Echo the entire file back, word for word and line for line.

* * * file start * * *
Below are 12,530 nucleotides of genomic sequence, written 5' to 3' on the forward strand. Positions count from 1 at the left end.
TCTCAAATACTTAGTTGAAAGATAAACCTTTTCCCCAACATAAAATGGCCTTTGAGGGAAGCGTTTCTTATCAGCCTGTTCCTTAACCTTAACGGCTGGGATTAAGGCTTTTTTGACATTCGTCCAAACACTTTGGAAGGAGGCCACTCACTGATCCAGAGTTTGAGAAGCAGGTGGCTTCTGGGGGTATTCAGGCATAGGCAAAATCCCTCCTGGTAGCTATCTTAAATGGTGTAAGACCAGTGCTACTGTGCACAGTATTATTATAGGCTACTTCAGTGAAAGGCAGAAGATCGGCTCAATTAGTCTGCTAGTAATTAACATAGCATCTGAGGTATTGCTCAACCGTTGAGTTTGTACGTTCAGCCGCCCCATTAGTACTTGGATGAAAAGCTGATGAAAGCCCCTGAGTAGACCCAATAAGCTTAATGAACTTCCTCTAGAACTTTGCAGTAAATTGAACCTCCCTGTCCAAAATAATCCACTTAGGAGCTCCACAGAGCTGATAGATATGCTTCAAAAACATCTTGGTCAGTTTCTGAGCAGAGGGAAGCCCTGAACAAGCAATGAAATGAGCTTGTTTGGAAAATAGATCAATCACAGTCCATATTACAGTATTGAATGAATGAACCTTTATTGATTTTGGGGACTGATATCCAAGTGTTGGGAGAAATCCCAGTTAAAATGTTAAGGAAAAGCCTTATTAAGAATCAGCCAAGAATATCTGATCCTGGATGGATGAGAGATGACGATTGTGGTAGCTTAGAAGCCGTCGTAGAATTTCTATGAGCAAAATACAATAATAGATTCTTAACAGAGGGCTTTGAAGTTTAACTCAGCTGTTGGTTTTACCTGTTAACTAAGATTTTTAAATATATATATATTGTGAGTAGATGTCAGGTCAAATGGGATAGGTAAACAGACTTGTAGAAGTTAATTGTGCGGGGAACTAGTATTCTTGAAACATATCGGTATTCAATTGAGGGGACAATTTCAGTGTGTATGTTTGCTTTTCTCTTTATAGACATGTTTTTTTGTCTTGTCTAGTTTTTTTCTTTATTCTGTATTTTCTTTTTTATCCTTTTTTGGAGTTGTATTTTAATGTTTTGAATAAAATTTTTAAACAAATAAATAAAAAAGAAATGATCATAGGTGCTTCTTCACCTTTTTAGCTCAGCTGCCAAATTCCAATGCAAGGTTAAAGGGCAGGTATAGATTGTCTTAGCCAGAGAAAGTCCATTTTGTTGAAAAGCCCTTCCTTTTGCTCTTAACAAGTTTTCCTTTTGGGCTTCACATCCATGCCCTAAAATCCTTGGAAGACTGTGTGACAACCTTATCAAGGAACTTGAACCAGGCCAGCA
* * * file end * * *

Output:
Below are 12,530 nucleotides of genomic sequence, written 5' to 3' on the forward strand. Positions count from 1 at the left end.
TCTCAAATACTTAGTTGAAAGATAAACCTTTTCCCCAACATAAAATGGCCTTTGAGGGAAGCGTTTCTTATCAGCCTGTTCCTTAACCTTAACGGCTGGGATTAAGGCTTTTTTGACATTCGTCCAAACACTTTGGAAGGAGGCCACTCACTGATCCAGAGTTTGAGAAGCAGGTGGCTTCTGGGGGTATTCAGGCATAGGCAAAATCCCTCCTGGTAGCTATCTTAAATGGTGTAAGACCAGTGCTACTGTGCACAGTATTATTATAGGCTACTTCAGTGAAAGGCAGAAGATCGGCTCAATTAGTCTGCTAGTAATTAACATAGCATCTGAGGTATTGCTCAACCGTTGAGTTTGTACGTTCAGCCGCCCCATTAGTACTTGGATGAAAAGCTGATGAAAGCCCCTGAGTAGACCCAATAAGCTTAATGAACTTCCTCTAGAACTTTGCAGTAAATTGAACCTCCCTGTCCAAAATAATCCACTTAGGAGCTCCACAGAGCTGATAGATATGCTTCAAAAACATCTTGGTCAGTTTCTGAGCAGAGGGAAGCCCTGAACAAGCAATGAAATGAGCTTGTTTGGAAAATAGATCAATCACAGTCCATATTACAGTATTGAATGAATGAACCTTTATTGATTTTGGGGACTGATATCCAAGTGTTGGGAGAAATCCCAGTTAAAATGTTAAGGAAAAGCCTTATTAAGAATCAGCCAAGAATATCTGATCCTGGATGGATGAGAGATGACGATTGTGGTAGCTTAGAAGCCGTCGTAGAATTTCTATGAGCAAAATACAATAATAGATTCTTAACAGAGGGCTTTGAAGTTTAACTCAGCTGTTGGTTTTACCTGTTAACTAAGATTTTTAAATATATATATATTGTGAGTAGATGTCAGGTCAAATGGGATAGGTAAACAGACTTGTAGAAGTTAATTGTGCGGGGAACTAGTATTCTTGAAACATATCGGTATTCAATTGAGGGGACAATTTCAGTGTGTATGTTTGCTTTTCTCTTTATAGACATGTTTTTTTGTCTTGTCTAGTTTTTTTCTTTATTCTGTATTTTCTTTTTTATCCTTTTTTGGAGTTGTATTTTAATGTTTTGAATAAAATTTTTAAACAAATAAATAAAAAAGAAATGATCATAGGTGCTTCTTCACCTTTTTAGCTCAGCTGCCAAATTCCAATGCAAGGTTAAAGGGCAGGTATAGATTGTCTTAGCCAGAGAAAGTCCATTTTGTTGAAAAGCCCTTCCTTTTGCTCTTAACAAGTTTTCCTTTTGGGCTTCACATCCATGCCCTAAAATCCTTGGAAGACTGTGTGACAACCTTATCAAGGAACTTGAACCAGGCCAGCA